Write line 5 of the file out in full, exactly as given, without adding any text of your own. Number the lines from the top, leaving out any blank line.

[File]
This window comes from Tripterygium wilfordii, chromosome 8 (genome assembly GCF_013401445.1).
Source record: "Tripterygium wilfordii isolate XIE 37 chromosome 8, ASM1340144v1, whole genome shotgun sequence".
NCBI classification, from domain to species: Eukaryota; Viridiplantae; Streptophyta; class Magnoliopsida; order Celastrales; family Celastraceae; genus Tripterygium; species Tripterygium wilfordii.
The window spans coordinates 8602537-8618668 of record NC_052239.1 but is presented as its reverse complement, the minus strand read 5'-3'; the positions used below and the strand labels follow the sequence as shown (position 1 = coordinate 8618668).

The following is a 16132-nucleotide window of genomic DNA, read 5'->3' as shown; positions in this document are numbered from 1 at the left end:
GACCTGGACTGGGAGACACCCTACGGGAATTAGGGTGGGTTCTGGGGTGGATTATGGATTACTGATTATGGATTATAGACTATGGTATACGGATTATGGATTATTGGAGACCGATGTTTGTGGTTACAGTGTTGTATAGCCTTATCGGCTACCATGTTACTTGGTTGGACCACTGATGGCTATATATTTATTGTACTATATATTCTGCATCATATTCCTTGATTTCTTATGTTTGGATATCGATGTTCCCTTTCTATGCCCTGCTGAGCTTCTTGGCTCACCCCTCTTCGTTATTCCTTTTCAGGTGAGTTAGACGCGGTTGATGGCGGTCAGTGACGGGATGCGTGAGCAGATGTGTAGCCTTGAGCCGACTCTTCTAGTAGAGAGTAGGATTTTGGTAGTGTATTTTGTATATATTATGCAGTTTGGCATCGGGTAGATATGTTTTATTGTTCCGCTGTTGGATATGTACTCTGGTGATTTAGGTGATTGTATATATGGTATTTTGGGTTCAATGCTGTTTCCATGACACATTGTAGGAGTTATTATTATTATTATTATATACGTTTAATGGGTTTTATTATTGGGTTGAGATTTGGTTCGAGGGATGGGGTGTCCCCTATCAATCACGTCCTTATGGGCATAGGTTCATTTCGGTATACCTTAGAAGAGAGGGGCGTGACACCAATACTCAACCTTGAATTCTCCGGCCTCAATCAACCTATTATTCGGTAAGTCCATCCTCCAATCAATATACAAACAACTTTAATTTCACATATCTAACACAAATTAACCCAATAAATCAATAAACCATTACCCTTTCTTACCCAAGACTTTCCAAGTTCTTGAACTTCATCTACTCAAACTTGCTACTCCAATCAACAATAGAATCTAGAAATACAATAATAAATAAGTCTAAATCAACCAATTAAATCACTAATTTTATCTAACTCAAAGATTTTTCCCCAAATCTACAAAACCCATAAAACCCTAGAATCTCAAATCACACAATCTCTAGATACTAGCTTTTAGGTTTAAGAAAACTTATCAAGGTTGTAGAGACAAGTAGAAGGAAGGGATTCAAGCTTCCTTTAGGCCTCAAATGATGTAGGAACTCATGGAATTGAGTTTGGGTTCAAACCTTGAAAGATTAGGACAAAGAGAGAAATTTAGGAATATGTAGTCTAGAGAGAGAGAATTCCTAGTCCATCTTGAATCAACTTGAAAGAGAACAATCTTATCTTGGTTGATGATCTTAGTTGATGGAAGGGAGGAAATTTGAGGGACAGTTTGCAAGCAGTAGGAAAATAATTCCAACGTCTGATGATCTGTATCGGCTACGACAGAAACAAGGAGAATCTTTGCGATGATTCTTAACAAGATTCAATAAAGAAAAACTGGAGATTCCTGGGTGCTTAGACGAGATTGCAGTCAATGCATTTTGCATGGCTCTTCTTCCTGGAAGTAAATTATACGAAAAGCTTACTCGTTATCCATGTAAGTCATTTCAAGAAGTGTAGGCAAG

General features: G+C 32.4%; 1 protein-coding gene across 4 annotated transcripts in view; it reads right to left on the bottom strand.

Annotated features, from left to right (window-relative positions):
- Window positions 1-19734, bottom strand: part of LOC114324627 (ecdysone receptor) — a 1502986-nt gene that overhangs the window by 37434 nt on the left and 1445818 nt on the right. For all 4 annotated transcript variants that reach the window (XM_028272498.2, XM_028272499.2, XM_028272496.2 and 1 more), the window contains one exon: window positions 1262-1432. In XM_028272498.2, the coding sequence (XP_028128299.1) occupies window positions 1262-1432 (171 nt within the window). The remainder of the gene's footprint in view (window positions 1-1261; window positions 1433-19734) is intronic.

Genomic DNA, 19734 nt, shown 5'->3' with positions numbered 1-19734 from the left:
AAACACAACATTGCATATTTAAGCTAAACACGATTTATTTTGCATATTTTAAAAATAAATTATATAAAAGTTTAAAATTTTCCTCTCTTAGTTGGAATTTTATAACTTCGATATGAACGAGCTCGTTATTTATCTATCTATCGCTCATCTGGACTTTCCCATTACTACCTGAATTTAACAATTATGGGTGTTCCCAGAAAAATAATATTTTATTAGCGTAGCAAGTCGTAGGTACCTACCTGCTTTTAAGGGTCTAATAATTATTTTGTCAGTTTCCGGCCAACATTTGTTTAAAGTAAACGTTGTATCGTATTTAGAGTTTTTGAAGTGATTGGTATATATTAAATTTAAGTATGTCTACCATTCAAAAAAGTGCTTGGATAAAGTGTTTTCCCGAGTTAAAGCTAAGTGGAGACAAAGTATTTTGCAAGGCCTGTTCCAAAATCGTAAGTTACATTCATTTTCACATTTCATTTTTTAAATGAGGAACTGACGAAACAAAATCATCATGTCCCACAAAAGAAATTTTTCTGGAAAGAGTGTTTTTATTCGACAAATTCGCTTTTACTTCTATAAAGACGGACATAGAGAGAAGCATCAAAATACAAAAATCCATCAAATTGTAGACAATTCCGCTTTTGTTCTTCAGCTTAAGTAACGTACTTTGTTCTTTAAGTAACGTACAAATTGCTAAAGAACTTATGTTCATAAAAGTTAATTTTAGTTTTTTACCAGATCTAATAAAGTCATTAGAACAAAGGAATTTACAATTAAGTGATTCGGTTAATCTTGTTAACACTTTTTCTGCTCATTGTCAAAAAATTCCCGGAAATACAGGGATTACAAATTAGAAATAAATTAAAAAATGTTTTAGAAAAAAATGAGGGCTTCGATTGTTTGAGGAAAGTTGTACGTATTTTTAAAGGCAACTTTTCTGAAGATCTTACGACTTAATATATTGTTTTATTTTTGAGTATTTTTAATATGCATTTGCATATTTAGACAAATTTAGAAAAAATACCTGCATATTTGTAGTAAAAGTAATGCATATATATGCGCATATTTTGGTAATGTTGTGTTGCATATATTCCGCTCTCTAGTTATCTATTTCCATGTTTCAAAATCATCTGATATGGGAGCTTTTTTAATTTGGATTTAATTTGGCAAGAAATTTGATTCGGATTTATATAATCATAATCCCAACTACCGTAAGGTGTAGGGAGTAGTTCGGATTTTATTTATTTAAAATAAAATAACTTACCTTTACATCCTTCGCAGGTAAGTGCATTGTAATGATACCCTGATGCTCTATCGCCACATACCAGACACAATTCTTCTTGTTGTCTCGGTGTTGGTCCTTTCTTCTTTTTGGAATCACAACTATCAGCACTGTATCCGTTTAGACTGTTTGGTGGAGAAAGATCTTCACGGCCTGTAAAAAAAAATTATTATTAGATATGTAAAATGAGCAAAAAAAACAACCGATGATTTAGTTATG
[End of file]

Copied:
The following is a 16132-nucleotide window of genomic DNA, read 5'->3' as shown; positions in this document are numbered from 1 at the left end: